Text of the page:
السلام عليكم ورحمة الله وبركاته
Interesting info all of us can use, even if you are not in the Middle East. There are tons of secondhand bookstores in the West.
|Sales of Used Books Thrive in Riyadh
|RIYADH, 8 November 2007 — Although the culture of used books is new to the Kingdom, many secondhand bookstores are thriving in the capital city.
Used books are always available at cheap prices and often include sought-after titles. They are particularly appealing to students, who find that underscores and important notes written down on the margins by previous users help them focus on certain key points.
Secondhand bookstores contain a large variety of books on many subjects, including religion, medicine, engineering, administration, computer science, history and psychology among many other topics.
Some of the books are in brilliant condition and are only slightly used. Others have been well used and have missing pages.
According to a Sudanese man working at one of these shops, the idea to sell secondhand books came from university students advertising used books inside university halls or housing compounds.
“Students were often asked by their professors to buy more than one book for the same course. Once they finish with the books they have no use for them and simply want to get some of their money back,” he said.
“Secondhand book dealers in the Kingdom usually purchase books from bookstores specializing in old editions, university students and people selling books belonging to a deceased relative,” the bookseller said, adding that secondhand books cost half the price of original books.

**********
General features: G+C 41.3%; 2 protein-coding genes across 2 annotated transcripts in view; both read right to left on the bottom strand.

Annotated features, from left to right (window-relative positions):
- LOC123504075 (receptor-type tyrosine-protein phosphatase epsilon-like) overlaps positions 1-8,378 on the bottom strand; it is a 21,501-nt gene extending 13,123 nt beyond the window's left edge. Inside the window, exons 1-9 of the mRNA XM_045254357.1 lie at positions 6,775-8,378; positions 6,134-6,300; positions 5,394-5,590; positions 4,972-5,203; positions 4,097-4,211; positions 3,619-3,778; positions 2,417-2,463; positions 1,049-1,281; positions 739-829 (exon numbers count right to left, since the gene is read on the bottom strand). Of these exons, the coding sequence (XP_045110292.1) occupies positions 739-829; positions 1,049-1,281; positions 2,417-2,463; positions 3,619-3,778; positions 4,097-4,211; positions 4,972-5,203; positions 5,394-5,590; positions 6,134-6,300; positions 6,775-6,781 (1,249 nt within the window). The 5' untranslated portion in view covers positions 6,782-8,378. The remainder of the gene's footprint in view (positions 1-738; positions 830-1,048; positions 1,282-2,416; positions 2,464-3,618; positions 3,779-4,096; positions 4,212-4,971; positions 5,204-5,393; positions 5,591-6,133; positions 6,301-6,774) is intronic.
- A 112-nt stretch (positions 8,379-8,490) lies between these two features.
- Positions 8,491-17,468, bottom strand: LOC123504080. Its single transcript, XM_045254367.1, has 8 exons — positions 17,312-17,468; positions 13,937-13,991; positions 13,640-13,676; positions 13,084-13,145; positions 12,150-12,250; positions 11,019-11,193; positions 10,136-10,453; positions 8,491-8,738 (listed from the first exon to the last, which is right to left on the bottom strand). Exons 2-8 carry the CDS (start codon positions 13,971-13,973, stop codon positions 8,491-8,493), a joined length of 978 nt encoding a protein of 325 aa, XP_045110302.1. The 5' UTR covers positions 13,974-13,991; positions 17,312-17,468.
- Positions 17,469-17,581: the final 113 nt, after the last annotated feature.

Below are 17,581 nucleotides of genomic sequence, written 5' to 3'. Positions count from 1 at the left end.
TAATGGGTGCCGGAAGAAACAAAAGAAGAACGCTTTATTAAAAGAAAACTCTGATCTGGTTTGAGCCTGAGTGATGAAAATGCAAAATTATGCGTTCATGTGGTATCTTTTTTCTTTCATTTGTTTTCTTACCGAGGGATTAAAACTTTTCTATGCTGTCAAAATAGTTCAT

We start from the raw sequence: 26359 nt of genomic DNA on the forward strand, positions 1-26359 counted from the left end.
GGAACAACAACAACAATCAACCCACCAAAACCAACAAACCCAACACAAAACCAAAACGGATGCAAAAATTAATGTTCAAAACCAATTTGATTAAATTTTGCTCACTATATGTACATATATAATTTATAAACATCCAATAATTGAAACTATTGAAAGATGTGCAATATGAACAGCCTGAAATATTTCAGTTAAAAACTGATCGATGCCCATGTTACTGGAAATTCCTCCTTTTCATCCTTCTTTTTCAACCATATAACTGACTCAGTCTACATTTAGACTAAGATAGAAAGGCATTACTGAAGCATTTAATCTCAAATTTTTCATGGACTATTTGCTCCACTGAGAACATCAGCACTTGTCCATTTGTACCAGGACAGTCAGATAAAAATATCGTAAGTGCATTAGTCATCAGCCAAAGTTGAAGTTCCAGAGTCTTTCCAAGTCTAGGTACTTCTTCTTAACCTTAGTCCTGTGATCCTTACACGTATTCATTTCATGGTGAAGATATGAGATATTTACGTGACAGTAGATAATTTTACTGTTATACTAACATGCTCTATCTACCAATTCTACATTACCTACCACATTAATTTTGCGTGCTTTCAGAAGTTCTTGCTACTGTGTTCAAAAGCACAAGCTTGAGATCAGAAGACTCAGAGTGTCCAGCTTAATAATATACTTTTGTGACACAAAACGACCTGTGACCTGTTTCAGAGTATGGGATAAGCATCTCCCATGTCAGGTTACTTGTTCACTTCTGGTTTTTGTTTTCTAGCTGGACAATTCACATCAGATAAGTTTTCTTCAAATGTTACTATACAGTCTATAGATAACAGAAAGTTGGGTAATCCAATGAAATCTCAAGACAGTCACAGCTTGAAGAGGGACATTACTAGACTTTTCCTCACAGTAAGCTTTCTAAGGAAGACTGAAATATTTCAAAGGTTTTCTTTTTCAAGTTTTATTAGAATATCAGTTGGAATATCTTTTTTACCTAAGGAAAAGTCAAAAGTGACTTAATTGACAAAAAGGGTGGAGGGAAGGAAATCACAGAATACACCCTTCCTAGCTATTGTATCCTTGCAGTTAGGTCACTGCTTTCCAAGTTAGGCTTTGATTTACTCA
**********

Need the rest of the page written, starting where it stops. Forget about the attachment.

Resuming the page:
“The profit sometimes is only a few riyals but it depends on the original price,” he said, pointing out that this depends on the condition of the book and its contents.
Saud Al-Shayeih, a university student, said that he is a frequent visitor to secondhand bookstores. “A student’s budget varies from person to person. Sometimes stipends from university are not enough to purchase new books,” he said.
Al-Shayeih said students like purchasing used books also because of notes written on them by previous owners. These notes help students summarize the main points.
Jabir Al-Qarni, another student, said some religious books are out of print and hard to get hold of and so he buys them secondhand. “When I can’t find a title in bookshops I go to the secondhand stores to look for what I want,” he said.
Arab News observed that some rare books, even in Urdu, are on sale in these stores. Books on science and history are found in huge numbers.
Some secondhand shops register book details on their computer database for the convenience of customers. Book lovers from everywhere — men and women, Saudis and non-Saudis — find these shops to be an enjoyable experience.